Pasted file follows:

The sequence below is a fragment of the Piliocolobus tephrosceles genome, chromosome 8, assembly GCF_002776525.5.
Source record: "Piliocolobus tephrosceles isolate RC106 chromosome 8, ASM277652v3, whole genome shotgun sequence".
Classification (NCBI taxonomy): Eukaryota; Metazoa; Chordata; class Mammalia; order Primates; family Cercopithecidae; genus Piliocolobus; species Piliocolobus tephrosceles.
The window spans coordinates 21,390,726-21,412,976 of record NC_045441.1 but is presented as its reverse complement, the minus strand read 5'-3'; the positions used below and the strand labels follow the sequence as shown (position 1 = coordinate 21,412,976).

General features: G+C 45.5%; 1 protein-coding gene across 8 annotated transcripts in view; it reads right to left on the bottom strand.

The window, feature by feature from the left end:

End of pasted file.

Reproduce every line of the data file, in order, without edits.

The sequence below is a fragment of the Piliocolobus tephrosceles genome, chromosome 8, assembly GCF_002776525.5.
Source record: "Piliocolobus tephrosceles isolate RC106 chromosome 8, ASM277652v3, whole genome shotgun sequence".
Classification (NCBI taxonomy): Eukaryota; Metazoa; Chordata; class Mammalia; order Primates; family Cercopithecidae; genus Piliocolobus; species Piliocolobus tephrosceles.
The window spans coordinates 21,390,726-21,412,976 of record NC_045441.1 but is presented as its reverse complement, the minus strand read 5'-3'; the positions used below and the strand labels follow the sequence as shown (position 1 = coordinate 21,412,976).

General features: G+C 45.5%; 1 protein-coding gene across 8 annotated transcripts in view; it reads right to left on the bottom strand.

The window, feature by feature from the left end: